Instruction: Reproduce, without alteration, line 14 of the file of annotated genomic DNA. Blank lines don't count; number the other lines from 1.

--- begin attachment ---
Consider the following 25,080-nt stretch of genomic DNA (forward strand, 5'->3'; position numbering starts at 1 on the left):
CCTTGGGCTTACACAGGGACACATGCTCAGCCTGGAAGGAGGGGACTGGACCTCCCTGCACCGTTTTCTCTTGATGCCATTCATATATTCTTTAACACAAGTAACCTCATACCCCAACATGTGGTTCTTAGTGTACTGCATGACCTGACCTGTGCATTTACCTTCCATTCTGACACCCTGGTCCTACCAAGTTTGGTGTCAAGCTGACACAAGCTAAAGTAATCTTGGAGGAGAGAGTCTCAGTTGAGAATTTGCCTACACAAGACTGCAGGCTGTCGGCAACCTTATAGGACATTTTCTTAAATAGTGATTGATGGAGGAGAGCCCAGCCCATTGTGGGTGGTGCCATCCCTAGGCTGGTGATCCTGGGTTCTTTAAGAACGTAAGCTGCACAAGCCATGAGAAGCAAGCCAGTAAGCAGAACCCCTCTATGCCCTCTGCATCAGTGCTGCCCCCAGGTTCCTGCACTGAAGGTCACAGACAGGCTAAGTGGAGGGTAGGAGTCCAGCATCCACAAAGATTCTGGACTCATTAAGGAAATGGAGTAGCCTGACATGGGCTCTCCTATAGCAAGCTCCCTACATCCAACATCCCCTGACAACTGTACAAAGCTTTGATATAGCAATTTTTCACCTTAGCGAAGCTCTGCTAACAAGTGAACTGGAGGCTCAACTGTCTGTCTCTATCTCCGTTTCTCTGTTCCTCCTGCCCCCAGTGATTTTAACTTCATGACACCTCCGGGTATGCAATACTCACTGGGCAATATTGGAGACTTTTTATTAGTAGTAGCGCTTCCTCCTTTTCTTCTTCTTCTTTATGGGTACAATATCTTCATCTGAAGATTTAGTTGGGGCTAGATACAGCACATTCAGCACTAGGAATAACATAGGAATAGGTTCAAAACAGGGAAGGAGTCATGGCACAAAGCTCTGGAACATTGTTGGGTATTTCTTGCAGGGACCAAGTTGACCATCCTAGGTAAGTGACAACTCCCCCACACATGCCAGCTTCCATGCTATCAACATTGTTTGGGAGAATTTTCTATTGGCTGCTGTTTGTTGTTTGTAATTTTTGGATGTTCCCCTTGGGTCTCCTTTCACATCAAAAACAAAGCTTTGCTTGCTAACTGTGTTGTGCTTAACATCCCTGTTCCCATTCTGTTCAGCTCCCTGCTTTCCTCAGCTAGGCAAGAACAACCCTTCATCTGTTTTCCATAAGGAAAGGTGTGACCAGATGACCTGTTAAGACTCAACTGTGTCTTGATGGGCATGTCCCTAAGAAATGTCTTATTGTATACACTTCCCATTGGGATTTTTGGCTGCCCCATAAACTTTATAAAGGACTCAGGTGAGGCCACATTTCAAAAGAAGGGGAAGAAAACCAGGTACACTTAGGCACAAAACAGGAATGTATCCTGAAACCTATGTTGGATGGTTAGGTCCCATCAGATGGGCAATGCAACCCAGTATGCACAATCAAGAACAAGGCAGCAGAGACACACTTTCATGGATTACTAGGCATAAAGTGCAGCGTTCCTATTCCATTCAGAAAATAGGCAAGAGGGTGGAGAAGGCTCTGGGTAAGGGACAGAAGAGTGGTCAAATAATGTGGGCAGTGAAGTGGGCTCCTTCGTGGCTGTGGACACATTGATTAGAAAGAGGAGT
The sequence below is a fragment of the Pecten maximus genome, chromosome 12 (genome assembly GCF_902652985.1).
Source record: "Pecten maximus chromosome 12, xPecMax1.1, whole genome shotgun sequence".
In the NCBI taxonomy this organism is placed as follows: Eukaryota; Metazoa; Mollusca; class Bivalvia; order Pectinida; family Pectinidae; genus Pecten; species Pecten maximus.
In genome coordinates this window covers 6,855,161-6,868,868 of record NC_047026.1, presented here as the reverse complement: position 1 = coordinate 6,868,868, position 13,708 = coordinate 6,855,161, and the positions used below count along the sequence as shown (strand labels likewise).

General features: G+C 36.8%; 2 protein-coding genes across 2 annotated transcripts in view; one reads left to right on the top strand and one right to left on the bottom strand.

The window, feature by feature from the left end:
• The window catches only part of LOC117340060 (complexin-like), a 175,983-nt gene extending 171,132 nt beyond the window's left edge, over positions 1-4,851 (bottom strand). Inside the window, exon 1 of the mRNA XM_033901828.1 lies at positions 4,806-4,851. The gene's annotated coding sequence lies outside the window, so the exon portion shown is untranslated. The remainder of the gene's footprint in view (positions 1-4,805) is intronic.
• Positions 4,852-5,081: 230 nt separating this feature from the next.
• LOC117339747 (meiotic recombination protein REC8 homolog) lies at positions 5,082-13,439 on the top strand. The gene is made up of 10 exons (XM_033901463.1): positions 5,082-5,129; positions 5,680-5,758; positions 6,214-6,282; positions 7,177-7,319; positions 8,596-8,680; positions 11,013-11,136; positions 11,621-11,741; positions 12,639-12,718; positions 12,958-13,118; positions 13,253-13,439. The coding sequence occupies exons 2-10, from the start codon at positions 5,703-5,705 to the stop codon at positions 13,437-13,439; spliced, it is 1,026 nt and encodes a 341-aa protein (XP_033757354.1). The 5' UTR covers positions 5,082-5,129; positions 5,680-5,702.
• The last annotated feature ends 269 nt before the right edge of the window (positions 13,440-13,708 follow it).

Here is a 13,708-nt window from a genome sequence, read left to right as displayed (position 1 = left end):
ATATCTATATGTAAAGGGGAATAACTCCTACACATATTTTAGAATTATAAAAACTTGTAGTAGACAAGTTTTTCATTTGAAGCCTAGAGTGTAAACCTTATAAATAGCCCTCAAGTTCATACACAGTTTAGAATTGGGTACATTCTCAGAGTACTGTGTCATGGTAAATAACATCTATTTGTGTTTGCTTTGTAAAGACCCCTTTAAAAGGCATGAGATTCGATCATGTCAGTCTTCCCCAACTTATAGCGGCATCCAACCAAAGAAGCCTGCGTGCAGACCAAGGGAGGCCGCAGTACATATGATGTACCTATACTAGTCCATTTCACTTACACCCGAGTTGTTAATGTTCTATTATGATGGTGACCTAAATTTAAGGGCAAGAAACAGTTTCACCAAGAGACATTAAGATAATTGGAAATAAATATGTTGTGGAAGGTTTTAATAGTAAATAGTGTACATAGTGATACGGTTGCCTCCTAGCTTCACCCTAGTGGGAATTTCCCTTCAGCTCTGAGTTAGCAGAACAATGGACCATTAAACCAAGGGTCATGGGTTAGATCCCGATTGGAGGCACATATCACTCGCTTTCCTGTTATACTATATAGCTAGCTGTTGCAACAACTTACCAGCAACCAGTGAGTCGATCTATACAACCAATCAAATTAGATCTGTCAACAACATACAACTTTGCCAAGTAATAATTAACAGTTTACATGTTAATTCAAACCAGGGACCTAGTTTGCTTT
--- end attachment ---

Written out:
ATATCTATATGTAAAGGGGAATAACTCCTACACATATTTTAGAATTATAAAAACTTGTAGTAGACAAGTTTTTCATTTGAAGCCTAGAGTGTAAACCTTATAAATAGCCCTCAAGTTCATACACAGTTTAGAATTGGGTACATTCTCAGAGTACTGTGTCATGGTAAATAACATCTATTTGTGTTTGCTTTGTAAAGACCCCTTTAAAAGGCATGAGATTCGATCATGTCAGTCTTCCCCAACTTATAGCGGCATCCAACCAAAGAAGCCTGCGTGCAGACCAAGGGAGGCCGCAGTACATATGATGTACCTATACTAGTCCATTTCACTTACACCCGAGTTGTTAATGTTCTATTATGATGGTGACCTAAATTTAAGGGCAAGAAACAGTTTCACCAAGAGACATTAAGATAATTGGAAATAAATATGTTGTGGAAGGTTTTAATAGTAAATAGTGTACATAGTGATACGGTTGCCTCCTAGCTTCACCCTAGTGGGAATTTCCCTTCAGCTCTGAGTTAGCAGAACAATGGACCATTAAACCAAGGGTCATGGGTTAGATCCCGATTGGAGGCACATATCACTCGCTTTCCTGTTATACTATATAGCTAGCTGTTGCAACAACTTACCAGCAACCAGTGAGTCGATCTATACAACCAATCAAATTAGATCTGTCAACAACATACAACTTTGCCAAGTAATAATTAACAGTTTACATGTTAATTCAAACCAGGGACCTAGTTTGCTTT